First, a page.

Can Dogs Live in Flats?

There’s a common misconception that dogs can’t and shouldn’t live in flats. Often this is assumed based on the idea that by living in an apartment you don’t have access to outdoor space so it’s unfair to have a dog. Of course, this isn’t strictly true. However, there are a few things you need to carefully consider before moving into a flat with your dog. Luckily, our colleague Hattie has lived in a flat with her two spaniels since 2020 (including all throughout the pandemic) and has also recently welcomed a new puppy into the crew. In this post she’ll be answering the ultimate question; can dogs live in flats?

Check Your Paperwork

Ultimately the answer to can dogs live in flats is never going to be black and white. It comes down to individual circumstances and experiences, like most aspects of dog ownership. In order to find out more specifically for your situation, you’ll need to dive into your paperwork. Whether that’s your building’s deeds, management company’s contract, rental contract with your landlord or your leasehold – you should be able to find information regarding pets somewhere!

Unfortunately if your building explicitly states that it’s not dog or pet friendly, you won’t be able to have animals in your apartment. Likewise if you live in a pet friendly complex but your landlord stipulates you can’t have them, unfortunately it’s likely a no. However, it’s worth remembering that in the UK, current rental laws are set to change, specifically in favour of tenants who have pets. Even if your building does welcome animals, you’ll need to double check the fine print for any details on types of pet (some won’t allow exotics for example) as well as any restrictions on the number of animals you can have.

Scope Out Your Local Outdoor Spaces

As we previously mentioned, outdoor space can come at a premium when you’re living the high rise life. If you’re planning to live in a flat with dogs, it’s important to properly scope out your local outdoor spaces to figure out where you can walk them. Ideally you’ll need to find somewhere walking distance where you can take them for regular toilet breaks throughout the day. You may even have access to a communal outdoor space, as part of your apartment complex. However you’ll need to double check whether pets are allowed in those areas, especially if they’re shared with families with young children!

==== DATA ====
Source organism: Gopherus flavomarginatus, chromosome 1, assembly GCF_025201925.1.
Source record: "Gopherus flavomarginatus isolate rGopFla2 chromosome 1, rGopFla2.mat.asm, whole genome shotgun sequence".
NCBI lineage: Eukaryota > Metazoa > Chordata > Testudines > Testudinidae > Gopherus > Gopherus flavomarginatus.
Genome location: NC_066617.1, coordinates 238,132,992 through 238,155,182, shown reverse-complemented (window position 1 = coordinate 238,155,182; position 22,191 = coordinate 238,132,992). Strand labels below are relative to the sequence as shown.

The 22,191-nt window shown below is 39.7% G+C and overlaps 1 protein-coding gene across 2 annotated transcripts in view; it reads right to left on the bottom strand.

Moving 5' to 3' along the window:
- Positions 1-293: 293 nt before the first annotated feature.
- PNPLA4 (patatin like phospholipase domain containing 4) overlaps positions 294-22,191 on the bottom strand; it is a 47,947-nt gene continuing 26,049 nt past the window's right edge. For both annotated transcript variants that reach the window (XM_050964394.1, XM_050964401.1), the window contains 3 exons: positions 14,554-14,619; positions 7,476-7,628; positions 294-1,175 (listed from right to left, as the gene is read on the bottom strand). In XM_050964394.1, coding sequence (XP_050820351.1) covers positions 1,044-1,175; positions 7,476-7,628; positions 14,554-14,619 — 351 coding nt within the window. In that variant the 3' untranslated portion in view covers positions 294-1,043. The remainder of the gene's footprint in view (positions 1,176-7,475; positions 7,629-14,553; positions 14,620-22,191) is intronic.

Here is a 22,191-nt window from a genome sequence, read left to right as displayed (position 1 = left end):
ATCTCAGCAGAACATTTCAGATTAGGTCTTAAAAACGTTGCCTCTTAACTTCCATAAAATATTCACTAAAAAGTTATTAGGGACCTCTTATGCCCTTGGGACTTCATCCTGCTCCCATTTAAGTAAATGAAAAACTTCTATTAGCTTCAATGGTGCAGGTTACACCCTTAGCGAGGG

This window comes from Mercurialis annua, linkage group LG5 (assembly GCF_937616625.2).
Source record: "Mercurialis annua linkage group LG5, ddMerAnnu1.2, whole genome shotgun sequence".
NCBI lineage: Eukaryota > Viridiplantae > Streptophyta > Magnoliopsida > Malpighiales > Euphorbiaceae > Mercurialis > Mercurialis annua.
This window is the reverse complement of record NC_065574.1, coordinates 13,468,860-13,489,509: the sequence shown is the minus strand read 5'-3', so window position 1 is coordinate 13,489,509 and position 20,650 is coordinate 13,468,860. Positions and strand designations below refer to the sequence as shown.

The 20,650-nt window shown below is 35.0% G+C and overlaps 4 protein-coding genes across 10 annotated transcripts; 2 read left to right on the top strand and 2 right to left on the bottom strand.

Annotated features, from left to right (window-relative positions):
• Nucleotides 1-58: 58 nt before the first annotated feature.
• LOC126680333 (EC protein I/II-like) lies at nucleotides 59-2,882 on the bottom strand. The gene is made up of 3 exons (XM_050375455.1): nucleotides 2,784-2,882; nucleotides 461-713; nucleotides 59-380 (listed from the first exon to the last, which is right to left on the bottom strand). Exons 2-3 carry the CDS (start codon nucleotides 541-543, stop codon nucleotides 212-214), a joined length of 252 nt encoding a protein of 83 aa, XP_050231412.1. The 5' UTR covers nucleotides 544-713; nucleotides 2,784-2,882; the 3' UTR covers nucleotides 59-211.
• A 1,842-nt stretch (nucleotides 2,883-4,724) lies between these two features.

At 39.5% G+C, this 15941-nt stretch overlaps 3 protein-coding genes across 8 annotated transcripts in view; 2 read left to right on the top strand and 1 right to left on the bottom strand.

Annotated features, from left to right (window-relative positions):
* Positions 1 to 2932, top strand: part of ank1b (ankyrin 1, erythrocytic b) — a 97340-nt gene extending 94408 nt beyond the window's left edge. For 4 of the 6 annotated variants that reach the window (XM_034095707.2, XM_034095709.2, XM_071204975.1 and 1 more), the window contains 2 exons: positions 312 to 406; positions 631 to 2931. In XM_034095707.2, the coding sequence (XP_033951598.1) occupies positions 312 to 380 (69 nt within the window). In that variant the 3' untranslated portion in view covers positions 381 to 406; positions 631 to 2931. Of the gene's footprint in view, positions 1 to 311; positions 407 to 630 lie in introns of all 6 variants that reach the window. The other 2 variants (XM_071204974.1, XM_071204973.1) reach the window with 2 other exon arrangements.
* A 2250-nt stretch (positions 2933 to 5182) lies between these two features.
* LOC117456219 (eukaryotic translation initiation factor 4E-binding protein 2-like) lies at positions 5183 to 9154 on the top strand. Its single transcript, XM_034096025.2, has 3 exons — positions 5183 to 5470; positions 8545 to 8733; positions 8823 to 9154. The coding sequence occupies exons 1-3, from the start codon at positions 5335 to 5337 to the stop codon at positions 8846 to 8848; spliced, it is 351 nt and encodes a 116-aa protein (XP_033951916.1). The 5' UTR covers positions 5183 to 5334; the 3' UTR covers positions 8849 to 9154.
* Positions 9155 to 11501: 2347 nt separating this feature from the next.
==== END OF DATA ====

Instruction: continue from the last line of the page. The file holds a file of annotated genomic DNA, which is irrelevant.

It’s also good to find a few different walks on your doorstep. If your flat is based in a city, you’ll likely have parks to take advantage of. Being based in Plymouth, we’re lucky to also have the beach right on our doorstep. However, you can also check the rules with your local public transport companies and make the most of their network to access a wider variety of outdoor spaces for you and your dog. Fortunately buses and trains across the country are dog friendly, so long as they’re well behaved and taking public transport regularly provides plenty of stimulation and training opportunities for your pup.

Consider Any Extra Training Requirements

Consider any additional training they’ll need in order to thrive in apartment life. Things like getting them accustomed to lifts or stairs with gaps through the centre. If you have a balcony, you’ll need to spend time training your dog how to behave appropriately. The last thing you want is for them to accidentally jump off, or start reactively barking at dogs they spot on the street!

One of the benefits Hattie has found from living in a flat with dogs, is that there is no direct access to the front door at street level. Therefore, the dogs don’t bark whenever someone knocks. While there are other dogs in the building, they rarely see one another nor wind each other up. So there are plenty of benefits, as well as some drawbacks to dogs living in flats.

Find Space Saving Furniture

Once you move in to your new flat, it can be tempting to rush out and buy as much furniture as possible to fill it! From Hattie’s experience, this isn’t always the best option. Especially if you’re working with a tight floor plan. Storage options can also be limited in a flat. So you have to be strategic when it comes to curating your furniture and interiors. Choosing pieces that have multiple purposes will save you space – as well as money in the long run! Desks with integrated drawers or extending tables are great options when space is limited.

The same goes for your dog’s belongings too. Hattie uses her pups’ crate and food storage unit as side tables for her sofa, saving her from having to purchase and store additional items in the flat. This also frees up floor space, which is important to keep clear when you have dogs. After all, they need their own space to play and lounge in too!

Invest in Tools to Keep Your Space Clean

One of the downsides to living in a flat with dogs is that it’s trickier to keep it clean. Even more so after wet and muddy walks in winter! Whereas in a house you can utilise the garden while you wash your dogs, in a flat you don’t have the same luxury. Fortunately Hattie has found a range of tools and techniques to help make apartment life more efficient with her three pups.

Firstly, she recommends getting drying robes or fleece suits for your dogs. They mean you don’t need to worry about manually using a towel to dry your dogs after walks. They also have a portable shower in the back of the car, so Hattie can rinse the dogs down before they get home. Swapping to easy care/washable paint has also helped keep mud and nose prints off the walls (using darker statement colours also helps with this one!) Finally, a strong and reliable hoover is your best friend when you live with dogs. Regardless whether you’re in a flat or a house!


What do you think, can dogs live in flats? Have you ever lived with a dog in an apartment before?

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